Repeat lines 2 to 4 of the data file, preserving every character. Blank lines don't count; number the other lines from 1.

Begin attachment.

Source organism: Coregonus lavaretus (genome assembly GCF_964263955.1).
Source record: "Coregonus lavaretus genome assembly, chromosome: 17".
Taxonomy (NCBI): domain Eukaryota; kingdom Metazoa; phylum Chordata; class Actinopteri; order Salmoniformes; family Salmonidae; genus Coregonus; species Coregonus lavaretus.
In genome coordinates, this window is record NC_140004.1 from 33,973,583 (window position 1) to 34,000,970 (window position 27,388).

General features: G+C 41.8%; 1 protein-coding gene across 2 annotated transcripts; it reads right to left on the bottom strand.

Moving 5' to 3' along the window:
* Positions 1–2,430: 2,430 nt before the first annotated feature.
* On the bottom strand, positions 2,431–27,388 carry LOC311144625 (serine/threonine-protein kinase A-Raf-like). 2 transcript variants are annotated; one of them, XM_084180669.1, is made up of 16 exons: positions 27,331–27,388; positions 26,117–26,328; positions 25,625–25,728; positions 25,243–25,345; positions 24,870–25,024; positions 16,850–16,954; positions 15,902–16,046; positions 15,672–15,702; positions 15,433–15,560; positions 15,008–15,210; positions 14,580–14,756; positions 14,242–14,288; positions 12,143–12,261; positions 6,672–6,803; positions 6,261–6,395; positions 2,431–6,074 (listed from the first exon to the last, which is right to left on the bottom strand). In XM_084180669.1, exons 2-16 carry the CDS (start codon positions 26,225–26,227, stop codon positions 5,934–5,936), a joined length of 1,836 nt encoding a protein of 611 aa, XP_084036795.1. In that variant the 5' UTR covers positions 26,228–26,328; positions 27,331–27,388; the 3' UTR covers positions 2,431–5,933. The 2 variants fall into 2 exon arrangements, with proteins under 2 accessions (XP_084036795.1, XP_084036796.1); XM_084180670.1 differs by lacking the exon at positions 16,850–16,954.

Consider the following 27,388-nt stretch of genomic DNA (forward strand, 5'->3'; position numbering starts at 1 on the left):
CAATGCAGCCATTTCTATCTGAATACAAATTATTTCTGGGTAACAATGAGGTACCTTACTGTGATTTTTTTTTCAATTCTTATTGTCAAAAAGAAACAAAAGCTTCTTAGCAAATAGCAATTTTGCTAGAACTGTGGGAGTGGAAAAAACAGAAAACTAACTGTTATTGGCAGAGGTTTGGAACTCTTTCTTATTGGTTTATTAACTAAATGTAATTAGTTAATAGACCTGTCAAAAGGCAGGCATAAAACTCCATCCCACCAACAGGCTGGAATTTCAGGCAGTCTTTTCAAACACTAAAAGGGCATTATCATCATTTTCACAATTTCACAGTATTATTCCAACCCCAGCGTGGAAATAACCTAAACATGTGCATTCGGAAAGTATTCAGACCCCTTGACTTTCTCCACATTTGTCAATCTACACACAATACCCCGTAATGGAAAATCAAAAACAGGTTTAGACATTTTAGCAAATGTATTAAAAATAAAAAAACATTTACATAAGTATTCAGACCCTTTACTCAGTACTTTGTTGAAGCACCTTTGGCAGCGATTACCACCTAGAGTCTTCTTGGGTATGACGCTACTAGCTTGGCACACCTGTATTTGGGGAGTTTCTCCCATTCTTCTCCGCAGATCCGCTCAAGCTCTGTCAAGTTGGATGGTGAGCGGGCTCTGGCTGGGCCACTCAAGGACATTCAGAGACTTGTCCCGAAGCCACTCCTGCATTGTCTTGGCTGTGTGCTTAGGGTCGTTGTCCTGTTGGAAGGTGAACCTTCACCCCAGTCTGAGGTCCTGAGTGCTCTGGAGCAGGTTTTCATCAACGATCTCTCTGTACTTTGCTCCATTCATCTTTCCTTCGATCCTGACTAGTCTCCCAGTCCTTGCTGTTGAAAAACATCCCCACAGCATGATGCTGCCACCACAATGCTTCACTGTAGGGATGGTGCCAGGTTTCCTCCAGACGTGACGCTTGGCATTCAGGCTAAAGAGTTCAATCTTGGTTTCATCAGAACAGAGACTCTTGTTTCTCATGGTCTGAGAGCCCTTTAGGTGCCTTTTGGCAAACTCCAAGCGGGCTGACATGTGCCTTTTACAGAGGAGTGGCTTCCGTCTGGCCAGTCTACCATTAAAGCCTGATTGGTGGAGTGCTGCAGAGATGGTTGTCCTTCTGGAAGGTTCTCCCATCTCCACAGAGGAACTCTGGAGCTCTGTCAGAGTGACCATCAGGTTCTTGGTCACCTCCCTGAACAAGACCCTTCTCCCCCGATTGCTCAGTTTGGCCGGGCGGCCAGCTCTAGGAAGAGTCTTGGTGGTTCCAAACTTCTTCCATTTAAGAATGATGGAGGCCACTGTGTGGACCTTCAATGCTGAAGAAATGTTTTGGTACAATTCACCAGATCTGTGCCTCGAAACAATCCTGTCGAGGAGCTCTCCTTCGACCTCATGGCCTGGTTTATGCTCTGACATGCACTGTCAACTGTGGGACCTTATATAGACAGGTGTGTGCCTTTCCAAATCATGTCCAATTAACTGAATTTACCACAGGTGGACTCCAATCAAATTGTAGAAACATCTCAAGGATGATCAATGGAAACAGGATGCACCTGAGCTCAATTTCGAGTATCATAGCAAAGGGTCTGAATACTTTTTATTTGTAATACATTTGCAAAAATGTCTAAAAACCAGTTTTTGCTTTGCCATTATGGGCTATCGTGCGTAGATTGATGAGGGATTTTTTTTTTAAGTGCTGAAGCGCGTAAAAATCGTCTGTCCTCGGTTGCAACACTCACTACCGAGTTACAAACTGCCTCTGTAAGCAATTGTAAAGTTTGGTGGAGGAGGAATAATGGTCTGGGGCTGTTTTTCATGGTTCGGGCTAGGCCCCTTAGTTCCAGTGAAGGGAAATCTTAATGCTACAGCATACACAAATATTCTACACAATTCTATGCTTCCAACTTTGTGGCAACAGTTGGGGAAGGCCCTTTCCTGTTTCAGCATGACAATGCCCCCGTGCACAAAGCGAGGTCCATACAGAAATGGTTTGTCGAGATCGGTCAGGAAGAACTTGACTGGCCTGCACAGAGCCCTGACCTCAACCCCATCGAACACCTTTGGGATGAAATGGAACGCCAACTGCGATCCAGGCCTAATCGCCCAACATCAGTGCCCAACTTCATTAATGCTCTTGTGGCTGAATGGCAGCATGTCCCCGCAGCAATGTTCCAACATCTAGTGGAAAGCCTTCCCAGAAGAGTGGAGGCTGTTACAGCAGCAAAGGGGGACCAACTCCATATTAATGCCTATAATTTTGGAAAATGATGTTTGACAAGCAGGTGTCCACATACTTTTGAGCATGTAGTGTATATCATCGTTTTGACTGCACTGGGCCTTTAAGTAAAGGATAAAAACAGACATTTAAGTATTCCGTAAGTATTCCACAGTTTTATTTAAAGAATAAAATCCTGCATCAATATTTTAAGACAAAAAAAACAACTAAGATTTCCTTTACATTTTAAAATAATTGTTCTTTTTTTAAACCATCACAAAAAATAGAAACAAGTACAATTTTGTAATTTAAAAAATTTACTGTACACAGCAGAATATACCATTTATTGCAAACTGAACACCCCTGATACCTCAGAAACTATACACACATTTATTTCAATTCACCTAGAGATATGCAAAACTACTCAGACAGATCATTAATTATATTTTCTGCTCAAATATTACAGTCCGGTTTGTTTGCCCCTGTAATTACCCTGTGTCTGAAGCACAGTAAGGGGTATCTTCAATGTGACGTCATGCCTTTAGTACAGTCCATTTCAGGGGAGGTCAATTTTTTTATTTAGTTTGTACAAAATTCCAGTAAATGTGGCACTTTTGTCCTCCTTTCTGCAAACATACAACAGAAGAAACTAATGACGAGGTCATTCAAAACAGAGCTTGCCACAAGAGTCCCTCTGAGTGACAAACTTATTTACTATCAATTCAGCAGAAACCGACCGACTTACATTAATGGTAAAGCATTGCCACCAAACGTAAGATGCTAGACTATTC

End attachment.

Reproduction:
Source record: "Coregonus lavaretus genome assembly, chromosome: 17".
Taxonomy (NCBI): domain Eukaryota; kingdom Metazoa; phylum Chordata; class Actinopteri; order Salmoniformes; family Salmonidae; genus Coregonus; species Coregonus lavaretus.
In genome coordinates, this window is record NC_140004.1 from 33,973,583 (window position 1) to 34,000,970 (window position 27,388).